[EDITOR'S NOTE:] The following guest post comes to us from Waymon Hudson. Waymon is President and Co-Founder of Fight OUT Loud, a national non-profit organization dedicated to helping LGBT (lesbian, gay, bisexual, and transgender) individuals fight discrimination and hate. He is a vocal community activist and LGBT rights advocate. He is also a political columnist for the online magazine GaySoFla.com. Waymon has been one of the leaders in the fight against Mayor Jim Naugle of Fort Lauderdale and his recent string of anti-gay comments.
We must be tolerant of others. It is something we hear far too often from political leaders. It is an issue that has come into sharp focus as we move into the height of the political season. It is preached at every campaign stop, every debate. More often than not, it is aimed at the LGBT community. Even those within our own community jump on the “tolerance train” and say that our fight is for “tolerance and respect.” I disagree. Our fight has not now, nor has it ever been, about the need for others to tolerate us. It is about full acceptance into society as a whole, with full equality and rights under the law.
The word “tolerance” conjures up some very negative connotations and when used in regards to the LGBT community, it carries some very serious and damaging baggage. When you say we need people to tolerate our lives, it suggests that we are vastly different and alien than others, something “out of the norm.” By playing into this suggestion, we have already made the efforts against us that much stronger. We must accept and show that our lives, relationships, and families are no different than anyone else’s and have just as much value. We have to start pushing that fact out to the forefront. If we happen to love someone of the same gender, does that somehow lessen the love we feel? If we express our gender identity in a way some might not fully understand, does that make it any less true? Of course not. The very word tolerance puts our relationships and lives in a lesser category than others. It seems to suggest that who we are as LGBT citizens is something to be merely “put up with.”
The battle for equality is not about simply being tolerated. It is about full acceptance. It is about making ourselves part of society. Our lives are just as valid and meaningful as everyone else’s, even if some may have some religious-based or moral objections to it. I realize we can’t change everyone’s minds and opinions about LGBT people. That is not what I am suggesting. What we can and must change is how the rest of society views those who would use their small-minded views to keep us from full equality and acceptance. By arguing to be tolerated, we have already lost half of that battle. We have played into the hands of the enemy by conceding that being LGBT is something bad, something to be ashamed of. The LGBT community must keep pushing for greater visibility and acceptance of our lives into society. We must fight for full acceptance under the law and not settle for anything less.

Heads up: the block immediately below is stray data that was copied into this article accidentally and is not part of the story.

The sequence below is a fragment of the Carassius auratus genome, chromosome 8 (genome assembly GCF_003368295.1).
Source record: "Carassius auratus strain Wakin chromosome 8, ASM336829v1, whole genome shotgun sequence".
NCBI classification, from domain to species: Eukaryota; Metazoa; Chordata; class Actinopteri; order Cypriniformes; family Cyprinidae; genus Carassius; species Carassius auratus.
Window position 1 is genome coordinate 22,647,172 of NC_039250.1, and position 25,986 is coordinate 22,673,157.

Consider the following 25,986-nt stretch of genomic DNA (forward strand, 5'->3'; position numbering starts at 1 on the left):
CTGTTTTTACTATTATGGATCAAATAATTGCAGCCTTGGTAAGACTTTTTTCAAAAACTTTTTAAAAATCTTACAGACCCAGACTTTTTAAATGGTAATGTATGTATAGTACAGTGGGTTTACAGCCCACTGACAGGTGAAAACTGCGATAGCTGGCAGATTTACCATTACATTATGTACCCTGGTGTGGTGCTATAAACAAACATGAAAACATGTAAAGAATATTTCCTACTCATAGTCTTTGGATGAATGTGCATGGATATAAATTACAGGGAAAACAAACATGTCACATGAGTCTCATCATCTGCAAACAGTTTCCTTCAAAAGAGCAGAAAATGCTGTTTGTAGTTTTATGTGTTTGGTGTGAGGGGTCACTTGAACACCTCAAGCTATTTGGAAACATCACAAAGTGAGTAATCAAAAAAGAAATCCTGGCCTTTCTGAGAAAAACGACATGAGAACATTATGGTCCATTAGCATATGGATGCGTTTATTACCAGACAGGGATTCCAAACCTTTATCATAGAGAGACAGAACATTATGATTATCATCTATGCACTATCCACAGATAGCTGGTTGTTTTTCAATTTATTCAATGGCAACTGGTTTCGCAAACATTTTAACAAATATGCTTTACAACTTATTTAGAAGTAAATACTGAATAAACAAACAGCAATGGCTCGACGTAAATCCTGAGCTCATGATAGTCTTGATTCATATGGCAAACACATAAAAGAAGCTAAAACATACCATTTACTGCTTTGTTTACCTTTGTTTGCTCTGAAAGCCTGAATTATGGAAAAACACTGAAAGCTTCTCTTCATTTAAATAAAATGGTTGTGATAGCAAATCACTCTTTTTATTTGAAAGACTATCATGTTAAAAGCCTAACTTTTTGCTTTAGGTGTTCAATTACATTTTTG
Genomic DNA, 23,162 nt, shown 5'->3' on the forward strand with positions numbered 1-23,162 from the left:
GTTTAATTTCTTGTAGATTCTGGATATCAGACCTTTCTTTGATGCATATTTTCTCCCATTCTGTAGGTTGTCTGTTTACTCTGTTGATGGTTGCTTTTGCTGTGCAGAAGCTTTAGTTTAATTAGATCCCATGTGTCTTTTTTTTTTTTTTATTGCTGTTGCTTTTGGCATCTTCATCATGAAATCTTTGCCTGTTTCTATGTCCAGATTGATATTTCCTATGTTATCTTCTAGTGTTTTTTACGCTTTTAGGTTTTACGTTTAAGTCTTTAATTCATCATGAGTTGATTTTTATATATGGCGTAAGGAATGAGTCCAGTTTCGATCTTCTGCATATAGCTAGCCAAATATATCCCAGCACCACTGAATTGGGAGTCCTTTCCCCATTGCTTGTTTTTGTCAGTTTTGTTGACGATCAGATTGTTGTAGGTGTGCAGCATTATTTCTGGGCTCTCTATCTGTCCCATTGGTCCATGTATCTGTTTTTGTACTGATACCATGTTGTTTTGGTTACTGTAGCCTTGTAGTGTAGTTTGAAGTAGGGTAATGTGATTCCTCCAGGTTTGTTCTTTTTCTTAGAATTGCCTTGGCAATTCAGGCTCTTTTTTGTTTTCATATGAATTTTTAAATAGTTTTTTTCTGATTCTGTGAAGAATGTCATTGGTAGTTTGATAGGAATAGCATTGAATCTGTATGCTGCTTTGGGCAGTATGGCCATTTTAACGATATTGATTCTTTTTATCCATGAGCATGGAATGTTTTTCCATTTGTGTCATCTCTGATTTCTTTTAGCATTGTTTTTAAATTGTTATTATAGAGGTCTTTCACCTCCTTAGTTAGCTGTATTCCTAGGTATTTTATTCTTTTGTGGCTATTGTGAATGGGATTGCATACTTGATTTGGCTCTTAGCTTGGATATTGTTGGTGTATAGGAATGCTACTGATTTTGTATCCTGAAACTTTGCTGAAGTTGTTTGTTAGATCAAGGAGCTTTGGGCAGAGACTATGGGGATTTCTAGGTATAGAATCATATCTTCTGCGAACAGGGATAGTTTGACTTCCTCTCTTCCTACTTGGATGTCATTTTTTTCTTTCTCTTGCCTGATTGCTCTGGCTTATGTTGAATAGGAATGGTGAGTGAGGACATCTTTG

I know that asking for acceptance is a much longer road to go down, but it so much more important than simply being tolerated. The argument that we must take small steps and not ask for too much is completely flawed. This notion that we have to fight just for what is easily attainable instead of what we truly want and need is laughable! A good example of this “attainable versus desirable” debate is the fight over civil unions versus full-marriage. Gaining full marriage rights will be a longer and tougher battle than settling for civil unions, but do we really want to accept “separate but equal” status? Full marriage rights may not be immediately "attainable", but by demanding them, we have by default gained momentum for civil unions. Even most republicans now support some form of civil unions. If we just pushed for the easier goals, we would never make any real movement. We cannot settle. By demanding the rights that we deserve, we are drawing a line in the sand and giving society no choice but to catch up to us.
It is time that we really changed our way of thinking as a community. While it may be a hard fight to make society accept us, ultimately it is what we must do to reach our true goals. To be tolerated is nothing more than being looked down upon. We will never get the rights and freedoms we deserve without first demanding acceptance of our lives and relationships. I want full recognition and acceptance of who I am and who I love. I will not tolerate or accept anything less.